No-knead overnight dinner loaf

collage-1458750356395.jpgContinuing my experiments with home baking, now I wanted to try something that would take less investment of time and energy and can be incorporated in the daily rush. My evening are bit packed. It gets rather difficult to be able to bake the bread loaf after coming home. So I wondered if a bread dough could be left rising overnight and whether I could bake the roll on next morning.

From different forums on the web, I gathered that:

  1. Overnight rise would develop pleasant sour notes in the dough.
  2. Overnight rise dough should not contain easily perishable ingredients such as milk or other milk-based products.
  3. To err on the side of caution, one can always transfer the rising dough to refrigerator after first 2-hour rise.

I was not too concerned about the third point , because although receding, winter is still a strong presence here in Michigan at this time of the year. So I was sure that I can leave the dough at room temperature on the counter.

Yet knowing that the yeast will get a whole night to work (while I sleep!), I decided to:

  1. Not give an easy sugar to it in the form of cane sugar or maple syrup. Let it work on the flour alone.
  2. Use water at room temperature instead of lukewarm.


So here’s is the recipe, which uses only three ingredients.


Serves: 2 dinner roles


3 cups multigrain wheat flour
1 tbsp active dry yeast
1½ cups room temperature water


Combine flour, yeast, and water in a large bowl.

Mix with spatula to form a moist shaggy dough. Due to high water content, it neand stir to combine.

Cover with a towel and let rise overnight, 8-18 hours.

The yeast will work on the sugars from the flour and in the morning you will find a bubbly risen dough.

Flour your hands and your work platform. Without kneading, gently roll and shape the dough to form a ball.

Divide it into two parts. Shape each part into a cylindrical roll like that of ciabatta.

Keep these two rolls in a baking sheet that has been sprayed with olive oil and a sprinkle of flour.

Covering with a kitchen towel, let the loaves rest for 30 minutes.

Meanwhile, preheat the oven to 400 F.

At the time of baking, make a shallow cut on loaves with oiled serrated knife and give a coat of olive oil over the loaf surface. Sprinkle herbs or chili flakes (to your liking) and some loose flour.

Place the baking sheet at the center of the oven. Also keep another loaf pan or mini casserole with 2 cups of water separately, in a way that it doesn’t disturb the bread baking sheet.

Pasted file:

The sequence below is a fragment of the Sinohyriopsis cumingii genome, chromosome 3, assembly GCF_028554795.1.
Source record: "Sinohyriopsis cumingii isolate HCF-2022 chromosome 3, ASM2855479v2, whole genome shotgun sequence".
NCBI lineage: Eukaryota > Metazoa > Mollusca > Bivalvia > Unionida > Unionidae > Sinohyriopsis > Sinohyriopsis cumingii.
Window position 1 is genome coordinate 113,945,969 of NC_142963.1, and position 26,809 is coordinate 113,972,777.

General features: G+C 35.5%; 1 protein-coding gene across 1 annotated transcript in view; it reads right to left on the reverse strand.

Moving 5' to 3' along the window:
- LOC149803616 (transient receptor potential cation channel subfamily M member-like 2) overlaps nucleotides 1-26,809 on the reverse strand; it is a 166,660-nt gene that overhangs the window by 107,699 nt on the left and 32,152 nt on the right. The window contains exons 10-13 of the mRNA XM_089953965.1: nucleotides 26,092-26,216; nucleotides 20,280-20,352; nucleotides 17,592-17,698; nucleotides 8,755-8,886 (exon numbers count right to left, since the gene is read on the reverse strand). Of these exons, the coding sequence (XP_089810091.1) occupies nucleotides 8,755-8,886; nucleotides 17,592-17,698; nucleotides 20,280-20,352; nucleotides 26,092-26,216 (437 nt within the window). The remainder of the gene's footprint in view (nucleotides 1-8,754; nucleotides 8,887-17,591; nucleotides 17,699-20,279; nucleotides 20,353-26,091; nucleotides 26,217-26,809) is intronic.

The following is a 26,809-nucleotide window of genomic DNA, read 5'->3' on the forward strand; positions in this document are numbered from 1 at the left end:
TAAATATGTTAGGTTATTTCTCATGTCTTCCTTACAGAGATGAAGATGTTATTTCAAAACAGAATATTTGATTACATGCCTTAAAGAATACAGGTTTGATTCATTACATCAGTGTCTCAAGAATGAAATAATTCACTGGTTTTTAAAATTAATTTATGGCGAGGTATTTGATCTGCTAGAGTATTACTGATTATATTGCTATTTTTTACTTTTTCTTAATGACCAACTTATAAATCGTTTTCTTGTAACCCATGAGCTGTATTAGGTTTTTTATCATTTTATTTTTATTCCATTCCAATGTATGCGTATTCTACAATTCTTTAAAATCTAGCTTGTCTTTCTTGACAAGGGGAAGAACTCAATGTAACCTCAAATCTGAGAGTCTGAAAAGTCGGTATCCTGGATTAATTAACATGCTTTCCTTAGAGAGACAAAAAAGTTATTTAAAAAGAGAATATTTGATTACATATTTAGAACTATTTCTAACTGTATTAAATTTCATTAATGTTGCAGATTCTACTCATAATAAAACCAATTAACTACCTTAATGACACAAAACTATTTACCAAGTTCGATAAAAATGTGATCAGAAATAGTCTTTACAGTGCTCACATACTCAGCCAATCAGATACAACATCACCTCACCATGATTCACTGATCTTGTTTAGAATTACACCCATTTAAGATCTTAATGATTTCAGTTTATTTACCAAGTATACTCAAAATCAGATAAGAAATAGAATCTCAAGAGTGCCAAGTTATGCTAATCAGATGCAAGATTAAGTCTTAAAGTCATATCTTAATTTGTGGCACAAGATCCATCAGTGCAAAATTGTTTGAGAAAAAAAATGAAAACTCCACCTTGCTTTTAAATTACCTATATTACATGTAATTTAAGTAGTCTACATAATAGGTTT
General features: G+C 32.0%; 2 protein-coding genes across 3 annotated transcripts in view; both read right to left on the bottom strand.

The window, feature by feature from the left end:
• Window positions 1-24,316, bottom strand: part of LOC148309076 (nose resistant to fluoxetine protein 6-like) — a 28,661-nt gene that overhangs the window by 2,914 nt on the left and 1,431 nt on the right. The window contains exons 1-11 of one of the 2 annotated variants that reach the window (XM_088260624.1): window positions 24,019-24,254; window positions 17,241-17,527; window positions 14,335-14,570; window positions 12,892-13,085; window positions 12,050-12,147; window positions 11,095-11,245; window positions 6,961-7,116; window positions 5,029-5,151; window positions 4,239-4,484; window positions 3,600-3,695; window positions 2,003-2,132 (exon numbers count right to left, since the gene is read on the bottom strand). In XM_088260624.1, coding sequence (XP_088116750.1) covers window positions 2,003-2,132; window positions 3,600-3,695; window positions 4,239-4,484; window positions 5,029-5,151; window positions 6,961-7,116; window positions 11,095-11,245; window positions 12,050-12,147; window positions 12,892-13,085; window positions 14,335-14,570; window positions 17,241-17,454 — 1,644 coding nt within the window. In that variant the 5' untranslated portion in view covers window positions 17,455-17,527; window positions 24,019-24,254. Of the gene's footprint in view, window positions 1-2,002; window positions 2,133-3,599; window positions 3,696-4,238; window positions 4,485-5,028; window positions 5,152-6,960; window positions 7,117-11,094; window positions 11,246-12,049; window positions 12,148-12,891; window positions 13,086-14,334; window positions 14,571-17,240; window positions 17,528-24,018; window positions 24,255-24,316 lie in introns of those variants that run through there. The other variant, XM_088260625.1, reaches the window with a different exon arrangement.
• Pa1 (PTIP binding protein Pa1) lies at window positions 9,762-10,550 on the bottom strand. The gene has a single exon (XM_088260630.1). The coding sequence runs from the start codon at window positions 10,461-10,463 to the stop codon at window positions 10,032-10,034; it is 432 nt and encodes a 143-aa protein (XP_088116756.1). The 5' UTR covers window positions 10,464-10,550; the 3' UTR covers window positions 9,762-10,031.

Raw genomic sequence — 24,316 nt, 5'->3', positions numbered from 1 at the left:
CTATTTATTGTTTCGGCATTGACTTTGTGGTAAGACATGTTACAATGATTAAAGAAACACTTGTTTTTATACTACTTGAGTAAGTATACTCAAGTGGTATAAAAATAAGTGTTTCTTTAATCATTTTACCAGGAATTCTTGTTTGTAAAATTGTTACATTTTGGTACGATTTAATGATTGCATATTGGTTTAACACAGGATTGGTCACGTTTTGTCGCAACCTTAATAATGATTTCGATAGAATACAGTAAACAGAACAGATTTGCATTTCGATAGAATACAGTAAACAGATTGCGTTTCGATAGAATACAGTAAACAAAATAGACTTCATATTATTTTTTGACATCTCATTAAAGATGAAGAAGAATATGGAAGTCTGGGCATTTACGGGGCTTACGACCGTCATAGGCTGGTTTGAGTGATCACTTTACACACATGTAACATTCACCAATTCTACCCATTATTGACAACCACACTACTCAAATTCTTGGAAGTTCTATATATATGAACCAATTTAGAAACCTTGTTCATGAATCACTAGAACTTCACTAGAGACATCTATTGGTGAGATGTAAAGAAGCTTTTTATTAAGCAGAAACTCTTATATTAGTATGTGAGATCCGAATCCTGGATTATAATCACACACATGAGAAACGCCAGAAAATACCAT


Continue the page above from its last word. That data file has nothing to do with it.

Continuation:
Bake for 25 minutes, till the crust has browned.

After taking out the loaves, let them cool down a bit on the rack before cutting.


Savor the aroma of a freshly baked bread before you break your first morsel!

Today, we had our loaves with the skillet scramble of eggplant and tomato on olive oil that was flavored with garlic, chili flakes, and some curry powder.



Vegan No-knead Garlic-Rosemary Bread

Yes, a homemade multigrain bread garlic and rosemary bread that is vegan, no-knead! This one really made me proud. After my first attempt with baking a bread, I was curious and curiouser to try more of homemade breads. This was the time, I thought, for the bread loaf, which could be used later for our breakfast toasts or as sides to dinner entrée soups.

Even after sifting through several recipes that called for all purpose flour, I wanted to stick to using the multigrain flour that I have current my pantry. So I simply improvised those into the following recipe.


4 cups of multigrain flour
1 tbspoon yeast
1.5 tbspoons maple syrup
1.5 to 2 cups of warm water (depends on the moisture content of aatta)
5-6 garlic cloves
3 tbspoons of dried rosemary and other herbs, plus some more to sprinkle
2 tbspoons of olive oil
Salt to taste
Oat flour (can be made by just grinding some plain oats in mixer for few seconds)


1. Dissolve the yeast and maple syrup in a cup of warm water. Stand it for 15 minutes.
2. Blend garlic, herbs, oil, salt, and a remaining water together.
3. Mix the yeast solution, garlic-herb paste and flour together in a large bowl to form a shaggy flour, which needs to be mixed rather than hard kneading.
4. Let it rise for two hours.
5. Prepare the loaf pan by coating it with olive oil and dusting it with oatmeal
6. Form a loaf of raised flour and put it in the pan. Stand it for 30 minutes while preheating oven at 400 F.
7. On bread loaf, make few serrated cuts and sprinkle more herbs and oats upon it.
8. Bake for 35 minutes and then let it cool for an hour at room temperature before cutting slices.

The result was gorgeous and sumptuous and only strengthens my resolve to bake more at home.